Sunday, November 13, 2005

From Parochial and Plain Sermons
by Venerable John Henry Newman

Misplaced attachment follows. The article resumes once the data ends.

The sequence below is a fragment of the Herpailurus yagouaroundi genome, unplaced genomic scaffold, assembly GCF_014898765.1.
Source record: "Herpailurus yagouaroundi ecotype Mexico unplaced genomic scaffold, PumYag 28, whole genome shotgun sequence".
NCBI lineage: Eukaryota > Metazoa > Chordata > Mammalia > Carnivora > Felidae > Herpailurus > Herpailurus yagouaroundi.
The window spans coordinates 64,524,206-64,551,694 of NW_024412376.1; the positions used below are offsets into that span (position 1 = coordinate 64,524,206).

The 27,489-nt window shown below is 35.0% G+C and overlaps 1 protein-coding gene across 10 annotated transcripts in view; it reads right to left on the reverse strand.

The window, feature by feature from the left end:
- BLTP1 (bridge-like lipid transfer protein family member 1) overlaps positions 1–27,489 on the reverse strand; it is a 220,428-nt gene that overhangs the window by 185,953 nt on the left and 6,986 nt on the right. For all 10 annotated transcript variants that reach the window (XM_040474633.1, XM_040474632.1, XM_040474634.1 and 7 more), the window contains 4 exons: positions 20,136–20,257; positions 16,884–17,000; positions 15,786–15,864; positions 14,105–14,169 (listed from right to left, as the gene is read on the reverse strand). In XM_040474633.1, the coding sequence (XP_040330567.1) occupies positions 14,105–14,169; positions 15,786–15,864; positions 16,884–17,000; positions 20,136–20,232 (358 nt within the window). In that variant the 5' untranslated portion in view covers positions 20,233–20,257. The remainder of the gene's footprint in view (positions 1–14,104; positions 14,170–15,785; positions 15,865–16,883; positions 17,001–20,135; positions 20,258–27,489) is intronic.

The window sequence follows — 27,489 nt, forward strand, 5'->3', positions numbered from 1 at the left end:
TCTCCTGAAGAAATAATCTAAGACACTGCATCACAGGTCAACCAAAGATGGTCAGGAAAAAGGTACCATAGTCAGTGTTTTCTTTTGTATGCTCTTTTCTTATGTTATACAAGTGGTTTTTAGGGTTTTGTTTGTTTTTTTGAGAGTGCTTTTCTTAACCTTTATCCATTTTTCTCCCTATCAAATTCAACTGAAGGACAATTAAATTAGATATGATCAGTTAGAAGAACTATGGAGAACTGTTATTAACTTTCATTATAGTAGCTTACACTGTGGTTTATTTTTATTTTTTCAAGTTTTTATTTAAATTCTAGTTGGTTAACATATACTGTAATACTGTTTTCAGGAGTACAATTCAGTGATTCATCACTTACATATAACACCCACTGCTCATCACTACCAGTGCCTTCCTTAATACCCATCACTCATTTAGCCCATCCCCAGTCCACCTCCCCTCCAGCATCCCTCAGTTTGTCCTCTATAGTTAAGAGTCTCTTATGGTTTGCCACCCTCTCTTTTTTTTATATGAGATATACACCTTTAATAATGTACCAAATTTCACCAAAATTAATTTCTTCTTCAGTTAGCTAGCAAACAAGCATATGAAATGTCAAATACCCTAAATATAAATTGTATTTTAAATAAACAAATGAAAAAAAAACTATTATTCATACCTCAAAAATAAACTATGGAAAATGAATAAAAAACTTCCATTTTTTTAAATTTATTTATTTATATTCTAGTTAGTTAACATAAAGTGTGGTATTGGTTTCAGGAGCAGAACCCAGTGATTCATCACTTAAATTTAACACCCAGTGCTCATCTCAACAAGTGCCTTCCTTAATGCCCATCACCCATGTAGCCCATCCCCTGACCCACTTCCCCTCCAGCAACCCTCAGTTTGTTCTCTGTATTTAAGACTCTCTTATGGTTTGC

The soul of man is intended to be a well-ordered polity, in which there are many powers and faculties, and each has its due place; and for these to exceed their limits is sin; yet they cannot be kept within those limits except by being governed, and we are unequal to this task of governing ourselves except after long habit. While we are learning to govern ourselves, we are constantly exposed to the risk, or rather to the occurrence, of numberless failures. We have failures by the way, though we triumph in the end; and thus, as I just now implied, the process of learning to obey God is, in one sense, a process of sinning, from the nature of the case. We have much to be forgiven; nay, we have the more to be forgiven the more we attempt. The higher our aims, the greater our risks. They who venture much with their talents, gain much, and in the end they hear the words, "Well done, good and faithful servant;" but they have so many losses in trading by the way, that to themselves they seem to do nothing but fail. They cannot believe that they are making any progress; and though they do, yet surely they have much to be forgiven in all their services. They are like David, men of blood; they fight the good fight of faith, but they are polluted with the contest.


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